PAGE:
Abstract

Communication systems including AM and FM radio stations transmitting signals are capable of generating interference due to unwanted radio frequency signals. To avoid such interferences and maximize the number of channels for a predefined spectrum bandwidth, the radio-k-chromatic number problem is introduced. Let be a connected graph with diameter and radius . For any integer , , radio coloring of G is an assignment of color (positive integer) to the vertices of such that , where is the distance between and in G. The biggest natural number in the range of is called the radio chromatic number of G, and it is symbolized by . The minimum number is taken over all such radio chromatic numbers of which is called the radio chromatic number, denoted by . For and , the radio chromatic numbers are termed as the radio number () and radial radio number () of , respectively. In this research work, the relationship between the radio number and radial radio number is studied for any connected graph. Then, several sunflower extended graphs are defined, and the upper bounds of the radio number and radial radio number are investigated for these graphs.

1. Introduction

The channel frequency assignment problem was first proposed by Griggs and Yeh [1] in 1992 for the amplitude modulation radio stations. Due to the cochannel interference, there is a challenge to fix the transmitters in a particular geographical area. Therefore, studying the channel assignment problem in radio stations is NP‐complete. However, Fotakis et al. [2] proved that even for graphs with diameter 2, the problem is NP-hard. Chartrand et al. [3] presented the theoretical graph definition for the radio-k-chromatic number as follows.

Let be a connected graph with diameter and radius . For any integer , , radio coloring of G is an assignment of color (positive integer) to the vertices of such that , where is the distance between and in G. The biggest natural number in the range of is called the radio chromatic number of G, and it is symbolized by . The minimum number is taken over all such radio chromatic numbers of which is called the radio chromatic number, denoted by .

Čada et al. [4] proved that, for any distance graph we have

Recently, Bantva [5] improved this general lower bound. Based on different values, the radio chromatic number is classified into different problems.

For , the radio chromatic number is termed as the radio number problem, and it is symbolized by . It was introduced by Chartrand et al. [6] for the purpose of determining the maximum number of channels for frequency modulation (FM) radio stations by minimum utilization of spectrum bandwidth. The radio number problem has been studied by several researchers [7, 8]. In 2017, Avadayappan et al. [9] brought in the concept of radial radio labelling. A mapping for a connected graph is called a radial radio labelling if this satisfies the inequality where is the radius of the graph . Radial radio number of symbolized by is the maximum number mapped under . The radial radio number of , denoted by , is equal to . A few number of research articles [10, 11] were published in the area of radial radio labelling. In this paper, we have studied a comparative relation between and . Furthermore, we have defined and determined the radio and radial radio numbers of certain sunflower extended graphs such as , and .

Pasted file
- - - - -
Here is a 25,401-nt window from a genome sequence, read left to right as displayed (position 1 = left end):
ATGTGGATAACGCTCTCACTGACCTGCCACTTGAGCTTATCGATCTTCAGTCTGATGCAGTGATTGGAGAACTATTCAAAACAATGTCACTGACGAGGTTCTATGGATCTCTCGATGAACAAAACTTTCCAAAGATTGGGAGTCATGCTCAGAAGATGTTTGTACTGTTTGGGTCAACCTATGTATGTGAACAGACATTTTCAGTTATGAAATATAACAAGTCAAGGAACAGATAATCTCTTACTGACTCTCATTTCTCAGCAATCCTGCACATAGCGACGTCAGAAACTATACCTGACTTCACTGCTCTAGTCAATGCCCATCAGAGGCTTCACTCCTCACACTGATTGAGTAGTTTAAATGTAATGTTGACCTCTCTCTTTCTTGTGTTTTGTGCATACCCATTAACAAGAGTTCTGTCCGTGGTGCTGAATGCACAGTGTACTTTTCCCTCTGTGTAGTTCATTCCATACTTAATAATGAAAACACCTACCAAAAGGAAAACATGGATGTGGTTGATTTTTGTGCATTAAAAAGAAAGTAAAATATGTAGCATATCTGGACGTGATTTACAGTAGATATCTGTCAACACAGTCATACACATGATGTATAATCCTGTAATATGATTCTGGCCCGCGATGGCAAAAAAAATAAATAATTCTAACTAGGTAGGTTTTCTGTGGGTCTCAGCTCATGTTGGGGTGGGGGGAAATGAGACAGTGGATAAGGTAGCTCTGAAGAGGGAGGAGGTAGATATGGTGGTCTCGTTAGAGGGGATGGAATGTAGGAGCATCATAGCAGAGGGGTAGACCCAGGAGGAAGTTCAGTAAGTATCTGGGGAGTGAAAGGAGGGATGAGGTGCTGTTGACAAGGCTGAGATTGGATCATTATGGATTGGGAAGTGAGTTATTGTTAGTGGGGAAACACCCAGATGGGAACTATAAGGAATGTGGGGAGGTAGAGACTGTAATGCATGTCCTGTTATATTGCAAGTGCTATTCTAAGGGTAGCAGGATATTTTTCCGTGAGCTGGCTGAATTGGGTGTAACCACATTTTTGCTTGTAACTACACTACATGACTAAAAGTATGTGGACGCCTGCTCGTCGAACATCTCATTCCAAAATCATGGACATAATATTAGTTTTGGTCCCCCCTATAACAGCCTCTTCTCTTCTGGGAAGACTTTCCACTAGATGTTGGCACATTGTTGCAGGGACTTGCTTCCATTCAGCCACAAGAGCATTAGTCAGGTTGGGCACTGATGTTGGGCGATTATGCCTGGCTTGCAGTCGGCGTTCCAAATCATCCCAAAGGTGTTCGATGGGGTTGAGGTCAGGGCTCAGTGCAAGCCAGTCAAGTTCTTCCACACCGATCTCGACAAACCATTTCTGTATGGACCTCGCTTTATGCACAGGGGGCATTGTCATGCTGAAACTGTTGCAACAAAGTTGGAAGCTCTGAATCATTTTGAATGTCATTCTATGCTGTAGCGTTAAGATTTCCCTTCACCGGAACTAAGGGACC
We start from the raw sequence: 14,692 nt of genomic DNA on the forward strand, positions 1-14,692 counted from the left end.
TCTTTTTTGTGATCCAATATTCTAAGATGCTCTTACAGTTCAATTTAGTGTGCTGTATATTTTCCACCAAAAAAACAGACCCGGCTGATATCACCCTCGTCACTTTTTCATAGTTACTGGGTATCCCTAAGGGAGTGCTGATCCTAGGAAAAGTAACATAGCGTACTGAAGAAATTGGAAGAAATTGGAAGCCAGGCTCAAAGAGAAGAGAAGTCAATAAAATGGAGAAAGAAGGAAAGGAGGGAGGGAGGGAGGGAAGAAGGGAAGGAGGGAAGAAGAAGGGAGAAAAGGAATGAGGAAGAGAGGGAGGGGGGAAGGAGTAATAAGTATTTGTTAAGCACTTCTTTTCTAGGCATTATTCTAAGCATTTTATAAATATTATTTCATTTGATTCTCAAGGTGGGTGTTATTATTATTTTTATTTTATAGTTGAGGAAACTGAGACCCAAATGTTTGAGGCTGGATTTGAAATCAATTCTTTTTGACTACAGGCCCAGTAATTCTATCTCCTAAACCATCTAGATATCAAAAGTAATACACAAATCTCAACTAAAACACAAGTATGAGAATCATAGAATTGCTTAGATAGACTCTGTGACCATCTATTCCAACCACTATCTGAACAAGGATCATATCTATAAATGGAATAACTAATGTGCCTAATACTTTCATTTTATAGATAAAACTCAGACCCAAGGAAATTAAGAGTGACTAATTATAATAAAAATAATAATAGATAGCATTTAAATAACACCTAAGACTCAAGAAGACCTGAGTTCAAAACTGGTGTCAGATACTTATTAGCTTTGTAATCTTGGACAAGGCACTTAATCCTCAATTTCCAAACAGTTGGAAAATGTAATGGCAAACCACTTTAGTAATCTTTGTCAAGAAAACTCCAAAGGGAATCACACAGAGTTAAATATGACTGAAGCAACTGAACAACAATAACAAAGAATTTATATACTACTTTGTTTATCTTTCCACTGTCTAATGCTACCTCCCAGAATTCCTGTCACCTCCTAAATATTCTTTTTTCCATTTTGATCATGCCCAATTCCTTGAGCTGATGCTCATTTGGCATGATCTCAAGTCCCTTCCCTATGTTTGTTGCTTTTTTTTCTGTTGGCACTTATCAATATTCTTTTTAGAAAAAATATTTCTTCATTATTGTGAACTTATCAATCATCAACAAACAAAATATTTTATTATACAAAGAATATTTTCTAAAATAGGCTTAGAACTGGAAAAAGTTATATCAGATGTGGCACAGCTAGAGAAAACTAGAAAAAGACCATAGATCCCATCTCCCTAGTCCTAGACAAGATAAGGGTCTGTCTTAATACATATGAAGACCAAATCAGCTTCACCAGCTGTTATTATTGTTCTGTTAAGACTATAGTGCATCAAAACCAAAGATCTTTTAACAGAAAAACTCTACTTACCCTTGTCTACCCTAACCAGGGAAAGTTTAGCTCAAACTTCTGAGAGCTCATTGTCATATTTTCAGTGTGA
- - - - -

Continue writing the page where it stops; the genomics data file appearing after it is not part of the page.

2. Relation between the Radio Number and Radial Radio Number

This section deals with certain results which connect with for any connected graph .

Definition 1. The eccentricity of a vertex z, represented by in a connected graph , is the maximum distance from to any other vertex in G. That is, . The maximum eccentricity of the vertices of G is called the diameter of the graph, and it is symbolized by d or . In addition, the radius of graph G, symbolized by or , is the minimum eccentricity of the vertices of G.

Definition 2. A connected graph is called a self-centred graph if In other words, .
The following is a straight result from the definitions of the radio number and radial radio number.

Theorem 1. For any connected graph ,.
Chartrand et al. [6] proved the following three theorems, which will be used to study the general results for the radial radio number.

Theorem 2. If is a connected graph of order and diameter , then .

Theorem 3. For a complete partite graph of order , .

Theorem 4. Every connected graph of order with is self-centred.

Using Theorem 5 and Definition 2, we have attained the equality of Theorem 1 as follows.

Theorem 5. A connected graph of order is self-centred if and only if .

Theorem 6. Let be a complete partite graph of order ; then, .

Proof. Let the vertex set of be partitioned into disjoint sets such that , and . The radius of the complete partite graph is 1, and all the vertices in the sets , are at distance two. Hence, we can label the vertices in each set as . Clearly, the radial radio labelling condition is satisfied for any pair of vertices in . Hence, .

Theorem 7. If is a connected graph of order and radius , then .

Proof. Given is a connected graph that contains at least two vertices. Therefore, the lower bound of the theorem attains in the particular case of Theorem 6 which is for the complete bipartite graphs. Furthermore, the upper bound is obtained by replacing by in Theorem 2. Consequently,

3. Results and Discussion

In this section, we have defined and investigated the radial radio and radio number of some sunflower extended graphs such as star-sun graph complete-sun graph wheel-sun graph , and fan-sun graph .

Definition 3. A sunflower graph consists of a wheel with a centre vertex , -cycle , and additional vertices where is joined with edges to (), , and is taken as modulo . It is represented by The radius, diameter, and number of vertices of are 2, 4, and , respectively.

Definition 4. A star graph, denoted by , is defined as a complete bipartite graph of the form . In other words, is a tree having leaves and one internal vertex.